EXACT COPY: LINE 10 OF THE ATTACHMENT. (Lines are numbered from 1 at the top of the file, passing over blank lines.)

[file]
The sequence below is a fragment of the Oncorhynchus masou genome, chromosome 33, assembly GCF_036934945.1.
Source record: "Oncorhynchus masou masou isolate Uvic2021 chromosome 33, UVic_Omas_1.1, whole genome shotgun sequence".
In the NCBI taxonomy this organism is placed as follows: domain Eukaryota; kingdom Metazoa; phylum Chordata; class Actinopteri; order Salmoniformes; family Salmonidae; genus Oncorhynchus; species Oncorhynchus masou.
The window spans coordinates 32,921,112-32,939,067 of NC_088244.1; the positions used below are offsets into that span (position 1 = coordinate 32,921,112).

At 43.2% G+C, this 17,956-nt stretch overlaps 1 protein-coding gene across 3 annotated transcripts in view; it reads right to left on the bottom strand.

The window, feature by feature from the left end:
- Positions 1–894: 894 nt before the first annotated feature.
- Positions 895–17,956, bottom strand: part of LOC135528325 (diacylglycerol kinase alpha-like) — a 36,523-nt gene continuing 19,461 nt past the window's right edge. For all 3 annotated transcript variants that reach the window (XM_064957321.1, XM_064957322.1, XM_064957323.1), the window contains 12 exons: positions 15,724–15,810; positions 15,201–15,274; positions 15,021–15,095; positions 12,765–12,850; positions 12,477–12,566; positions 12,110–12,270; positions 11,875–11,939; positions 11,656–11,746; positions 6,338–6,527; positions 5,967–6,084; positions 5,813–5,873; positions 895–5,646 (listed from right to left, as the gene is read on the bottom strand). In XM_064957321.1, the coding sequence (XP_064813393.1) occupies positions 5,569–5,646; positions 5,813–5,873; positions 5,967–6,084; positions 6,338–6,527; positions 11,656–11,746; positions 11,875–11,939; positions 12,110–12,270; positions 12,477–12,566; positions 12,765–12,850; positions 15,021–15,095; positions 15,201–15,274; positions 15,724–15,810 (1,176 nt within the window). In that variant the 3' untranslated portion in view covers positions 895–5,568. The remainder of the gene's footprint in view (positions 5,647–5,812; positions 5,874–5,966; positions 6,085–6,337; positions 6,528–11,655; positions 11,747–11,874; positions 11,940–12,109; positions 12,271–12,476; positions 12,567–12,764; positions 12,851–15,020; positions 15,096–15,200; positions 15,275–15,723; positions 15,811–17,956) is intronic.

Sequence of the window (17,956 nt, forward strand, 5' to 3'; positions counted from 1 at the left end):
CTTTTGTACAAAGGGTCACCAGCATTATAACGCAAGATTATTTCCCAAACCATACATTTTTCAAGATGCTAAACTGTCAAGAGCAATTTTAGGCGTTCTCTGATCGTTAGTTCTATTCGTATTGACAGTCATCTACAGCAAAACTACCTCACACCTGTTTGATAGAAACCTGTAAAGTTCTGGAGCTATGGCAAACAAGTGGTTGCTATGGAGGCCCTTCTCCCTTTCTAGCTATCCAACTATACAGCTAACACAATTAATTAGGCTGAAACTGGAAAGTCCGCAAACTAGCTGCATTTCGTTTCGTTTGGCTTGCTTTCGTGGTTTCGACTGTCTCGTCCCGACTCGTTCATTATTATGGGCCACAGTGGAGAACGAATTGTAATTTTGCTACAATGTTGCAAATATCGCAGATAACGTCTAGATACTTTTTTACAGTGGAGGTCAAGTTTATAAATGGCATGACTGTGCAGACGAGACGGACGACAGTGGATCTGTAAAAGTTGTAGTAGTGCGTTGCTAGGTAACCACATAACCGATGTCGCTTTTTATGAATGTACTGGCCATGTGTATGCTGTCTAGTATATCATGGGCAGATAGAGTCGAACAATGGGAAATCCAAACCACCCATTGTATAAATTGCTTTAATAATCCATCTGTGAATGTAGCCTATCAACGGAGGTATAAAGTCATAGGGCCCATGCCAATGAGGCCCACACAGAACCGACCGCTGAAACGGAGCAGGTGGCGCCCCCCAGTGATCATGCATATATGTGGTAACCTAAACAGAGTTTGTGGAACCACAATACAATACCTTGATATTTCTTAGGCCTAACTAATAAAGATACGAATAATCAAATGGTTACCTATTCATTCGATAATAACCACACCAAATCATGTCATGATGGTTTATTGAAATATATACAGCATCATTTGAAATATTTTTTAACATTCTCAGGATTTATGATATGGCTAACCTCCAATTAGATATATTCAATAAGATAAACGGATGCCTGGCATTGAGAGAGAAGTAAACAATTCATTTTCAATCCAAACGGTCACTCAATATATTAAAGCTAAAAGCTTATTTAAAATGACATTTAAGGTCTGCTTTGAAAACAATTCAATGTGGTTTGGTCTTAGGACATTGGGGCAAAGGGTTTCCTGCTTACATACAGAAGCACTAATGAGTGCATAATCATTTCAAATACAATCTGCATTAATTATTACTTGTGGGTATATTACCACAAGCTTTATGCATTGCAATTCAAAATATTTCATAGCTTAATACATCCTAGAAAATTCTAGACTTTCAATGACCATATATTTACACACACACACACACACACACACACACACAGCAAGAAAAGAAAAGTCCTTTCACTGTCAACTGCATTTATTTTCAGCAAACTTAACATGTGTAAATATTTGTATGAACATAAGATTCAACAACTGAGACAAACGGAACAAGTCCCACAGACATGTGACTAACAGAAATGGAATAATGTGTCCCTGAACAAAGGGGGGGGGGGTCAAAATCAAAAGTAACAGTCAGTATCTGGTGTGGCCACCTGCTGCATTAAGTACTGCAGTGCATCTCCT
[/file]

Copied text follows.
CTTTTGTACAAAGGGTCACCAGCATTATAACGCAAGATTATTTCCCAAACCATACATTTTTCAAGATGCTAAACTGTCAAGAGCAATTTTAGGCGTTCTCTGATCGTTAGTTCTATTCGTATTGACAGTCATCTACAGCAAAACTACCTCACACCTGTTTGATAGAAACCTGTAAAGTTCTGGAGCTATGGCAAACAAGTGGTTGCTATGGAGGCCCTTCTCCCTTTCTAGCTATCCAACTATACAGCTAACACAATTAATTAGGCTGAAACTGGAAAGTCCGCAAACTAGCTGCATTTCGTTTCGTTTGGCTTGCTTTCGTGGTTTCGACTGTCTCGTCCCGACTCGTTCATTATTATGGGCCACAGTGGAGAACGAATTGTAATTTTGCTACAATGTTGCAAATATCGCAGATAACGTCTAGATACTTTTTTACAGTGGAGGTCAAGTTTATAAATGGCATGACTGTGCAGACGAGACGGACGACAGTGGATCTGTAAAAGTTGTAGTAGTGCGTTGCTAGGTAACCACATAACCGATGTCGCTTTTTATGAATGTACTGGCCATGTGTATGCTGTCTAGTATATCATGGGCAGATAGAGTCGAACAATGGGAAATCCAAACCACCCATTGTATAAATTGCTTTAATAATCCATCTGTGAATGTAGCCTATCAACGGAGGTATAAAGTCATAGGGCCCATGCCAATGAGGCCCACACAGAACCGACCGCTGAAACGGAGCAGGTGGCGCCCCCCAGTGATCATGCATATATGTGGTAACCTAAACAGAGTTTGTGGAACCACAATACAATACCTTGATATTTCTTAGGCCTAACTAATAAAGATACGAATAATCAAATGGTTACCTATTCATTCGATAATAACCACACCAAATCATGTCATGATGGTTTATTGAAATATATACAGCATCATTTGAAATATTTTTTAACATTCTCAGGATTTATGATATGGCTAACCTCCAATTAGATATATTCAATAAGATAAACGGATGCCTGGCATTGAGAGAGAAGTAAACAATTCATTTTCAATCCAAACGGTCACTCAATATATTAAAGCTAAAAGCTTATTTAAAATGACATTTAAGGTCTGCTTTGAAAACAATTCAATGTGGTTTGGTCTTAGGACATTGGGGCAAAGGGTTTCCTGCTTACATACAGAAGCACTAATGAGTGCATAATCATTTCAAATACAATCTGCATTAATTATTACTTGTGGGTATATTACCACAAGCTTTATGCATTGCAATTCAAAATATTTCATAGCTTAATACATCCTAGAAAATTCTAGACTTTCAATGACCATATATTTACACACACACACACACACACACACACACACAGCAAGAAAAGAAAAGTCCTTTCACTGTCAACTGCATTTATTTTCAGCAAACTTAACATGTGTAAATATTTGTATGAACATAAGATTCAACAACTGAGACAAACGGAACAAGTCCCACAGACATGTGACTAACAGAAATGGAATAATGTGTCCCTGAACAAAGGGGGGGGGGGTCAAAATCAAAAGTAACAGTCAGTATCTGGTGTGGCCACCTGCTGCATTAAGTACTGCAGTGCATCTCCT